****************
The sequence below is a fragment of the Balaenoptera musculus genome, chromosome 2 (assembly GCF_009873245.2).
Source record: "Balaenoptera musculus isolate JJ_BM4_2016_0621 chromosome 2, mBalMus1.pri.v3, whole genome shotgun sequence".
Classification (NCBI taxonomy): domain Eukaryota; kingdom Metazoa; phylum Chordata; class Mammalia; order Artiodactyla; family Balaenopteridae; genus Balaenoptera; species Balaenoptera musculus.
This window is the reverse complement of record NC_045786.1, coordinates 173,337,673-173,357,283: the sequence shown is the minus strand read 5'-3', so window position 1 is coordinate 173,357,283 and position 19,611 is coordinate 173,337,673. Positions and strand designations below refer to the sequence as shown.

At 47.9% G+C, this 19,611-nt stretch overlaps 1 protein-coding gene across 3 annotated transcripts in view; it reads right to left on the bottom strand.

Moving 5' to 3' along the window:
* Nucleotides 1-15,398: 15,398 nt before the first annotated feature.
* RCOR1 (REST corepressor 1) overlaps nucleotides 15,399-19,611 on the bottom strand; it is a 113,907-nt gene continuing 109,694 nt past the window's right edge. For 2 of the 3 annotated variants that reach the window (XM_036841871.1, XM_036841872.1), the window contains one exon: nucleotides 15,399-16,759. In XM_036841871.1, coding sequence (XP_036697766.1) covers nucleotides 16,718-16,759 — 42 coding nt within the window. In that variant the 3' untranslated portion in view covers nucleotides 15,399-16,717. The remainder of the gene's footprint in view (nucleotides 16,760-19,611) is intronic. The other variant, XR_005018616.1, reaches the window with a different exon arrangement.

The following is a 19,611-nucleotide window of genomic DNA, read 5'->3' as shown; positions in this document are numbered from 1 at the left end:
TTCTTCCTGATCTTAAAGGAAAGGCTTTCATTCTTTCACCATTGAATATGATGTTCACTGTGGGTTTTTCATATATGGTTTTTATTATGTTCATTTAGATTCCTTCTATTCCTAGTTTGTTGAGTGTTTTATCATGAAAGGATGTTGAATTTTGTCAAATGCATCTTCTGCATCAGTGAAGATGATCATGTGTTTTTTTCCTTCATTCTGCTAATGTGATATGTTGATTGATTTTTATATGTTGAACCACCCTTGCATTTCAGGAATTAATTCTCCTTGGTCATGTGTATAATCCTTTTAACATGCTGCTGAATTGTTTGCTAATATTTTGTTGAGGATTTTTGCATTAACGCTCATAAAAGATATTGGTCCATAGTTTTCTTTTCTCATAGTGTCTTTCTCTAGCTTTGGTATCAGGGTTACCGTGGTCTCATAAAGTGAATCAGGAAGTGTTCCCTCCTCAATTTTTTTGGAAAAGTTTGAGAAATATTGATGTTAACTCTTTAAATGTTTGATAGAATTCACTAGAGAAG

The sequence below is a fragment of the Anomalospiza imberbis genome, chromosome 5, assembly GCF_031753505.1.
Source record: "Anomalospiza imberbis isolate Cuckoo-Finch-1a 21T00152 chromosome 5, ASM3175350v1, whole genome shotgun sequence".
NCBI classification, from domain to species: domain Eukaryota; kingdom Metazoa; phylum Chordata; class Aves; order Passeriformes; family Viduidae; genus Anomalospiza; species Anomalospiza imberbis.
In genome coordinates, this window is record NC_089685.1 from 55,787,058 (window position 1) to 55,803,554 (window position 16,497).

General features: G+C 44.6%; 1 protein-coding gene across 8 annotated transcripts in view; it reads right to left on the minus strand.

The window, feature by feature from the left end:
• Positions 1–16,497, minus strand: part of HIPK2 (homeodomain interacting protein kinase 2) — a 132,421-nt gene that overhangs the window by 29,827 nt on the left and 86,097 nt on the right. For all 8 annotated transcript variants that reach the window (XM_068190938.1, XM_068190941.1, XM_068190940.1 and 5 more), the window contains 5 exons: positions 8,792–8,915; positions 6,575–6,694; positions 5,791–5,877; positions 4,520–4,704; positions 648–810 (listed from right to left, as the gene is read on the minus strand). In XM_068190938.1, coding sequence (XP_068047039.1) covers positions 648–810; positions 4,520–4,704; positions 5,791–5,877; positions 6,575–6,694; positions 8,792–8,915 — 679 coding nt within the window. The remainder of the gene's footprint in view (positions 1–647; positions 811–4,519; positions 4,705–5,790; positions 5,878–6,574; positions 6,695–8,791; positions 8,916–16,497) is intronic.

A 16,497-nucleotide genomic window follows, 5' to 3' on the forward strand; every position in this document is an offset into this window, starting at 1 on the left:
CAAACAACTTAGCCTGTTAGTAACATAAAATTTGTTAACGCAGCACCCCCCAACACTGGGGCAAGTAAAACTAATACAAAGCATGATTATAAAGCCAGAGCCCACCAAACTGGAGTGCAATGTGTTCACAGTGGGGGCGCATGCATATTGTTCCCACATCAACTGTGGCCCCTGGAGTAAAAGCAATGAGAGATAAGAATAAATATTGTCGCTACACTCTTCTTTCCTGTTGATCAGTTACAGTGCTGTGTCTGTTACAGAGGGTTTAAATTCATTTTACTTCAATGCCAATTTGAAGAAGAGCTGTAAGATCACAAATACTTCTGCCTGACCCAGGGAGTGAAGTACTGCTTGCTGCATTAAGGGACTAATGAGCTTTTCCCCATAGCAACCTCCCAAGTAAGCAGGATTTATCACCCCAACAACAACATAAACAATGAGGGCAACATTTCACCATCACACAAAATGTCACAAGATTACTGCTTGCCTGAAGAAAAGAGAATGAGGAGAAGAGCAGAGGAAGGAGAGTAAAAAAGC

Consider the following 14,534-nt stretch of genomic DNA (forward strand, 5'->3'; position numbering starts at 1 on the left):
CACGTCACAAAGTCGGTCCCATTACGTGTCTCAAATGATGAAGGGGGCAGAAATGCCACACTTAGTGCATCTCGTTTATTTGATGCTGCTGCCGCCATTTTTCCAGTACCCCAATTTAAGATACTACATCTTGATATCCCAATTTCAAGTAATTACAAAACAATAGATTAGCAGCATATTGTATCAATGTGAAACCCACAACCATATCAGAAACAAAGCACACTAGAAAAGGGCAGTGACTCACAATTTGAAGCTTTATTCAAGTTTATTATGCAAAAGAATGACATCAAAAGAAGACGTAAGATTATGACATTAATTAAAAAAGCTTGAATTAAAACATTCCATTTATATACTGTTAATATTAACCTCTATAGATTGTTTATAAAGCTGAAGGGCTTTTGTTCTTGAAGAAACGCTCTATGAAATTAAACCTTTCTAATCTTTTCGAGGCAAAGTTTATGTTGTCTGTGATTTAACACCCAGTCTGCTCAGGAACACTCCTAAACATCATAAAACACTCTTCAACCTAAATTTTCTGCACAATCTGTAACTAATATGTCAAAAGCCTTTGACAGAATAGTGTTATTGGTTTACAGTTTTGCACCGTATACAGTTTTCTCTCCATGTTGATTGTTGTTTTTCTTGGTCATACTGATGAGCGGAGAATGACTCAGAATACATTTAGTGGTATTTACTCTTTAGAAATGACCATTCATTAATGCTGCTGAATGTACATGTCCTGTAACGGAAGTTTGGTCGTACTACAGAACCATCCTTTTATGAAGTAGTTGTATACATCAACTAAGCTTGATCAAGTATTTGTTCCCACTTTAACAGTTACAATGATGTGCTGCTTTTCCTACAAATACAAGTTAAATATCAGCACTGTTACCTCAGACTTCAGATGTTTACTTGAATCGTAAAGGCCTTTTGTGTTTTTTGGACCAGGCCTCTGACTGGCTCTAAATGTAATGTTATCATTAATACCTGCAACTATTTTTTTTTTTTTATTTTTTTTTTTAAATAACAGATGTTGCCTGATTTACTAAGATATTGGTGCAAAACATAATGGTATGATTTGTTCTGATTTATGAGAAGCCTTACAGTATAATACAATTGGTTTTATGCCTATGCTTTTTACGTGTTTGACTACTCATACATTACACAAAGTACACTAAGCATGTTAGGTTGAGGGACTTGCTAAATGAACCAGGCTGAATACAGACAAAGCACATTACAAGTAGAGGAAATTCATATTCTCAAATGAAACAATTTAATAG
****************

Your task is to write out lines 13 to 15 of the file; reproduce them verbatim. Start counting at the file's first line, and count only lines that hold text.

NCBI classification, from domain to species: domain Eukaryota; kingdom Metazoa; phylum Chordata; class Aves; order Passeriformes; family Viduidae; genus Anomalospiza; species Anomalospiza imberbis.
In genome coordinates, this window is record NC_089685.1 from 55,787,058 (window position 1) to 55,803,554 (window position 16,497).

General features: G+C 44.6%; 1 protein-coding gene across 8 annotated transcripts in view; it reads right to left on the minus strand.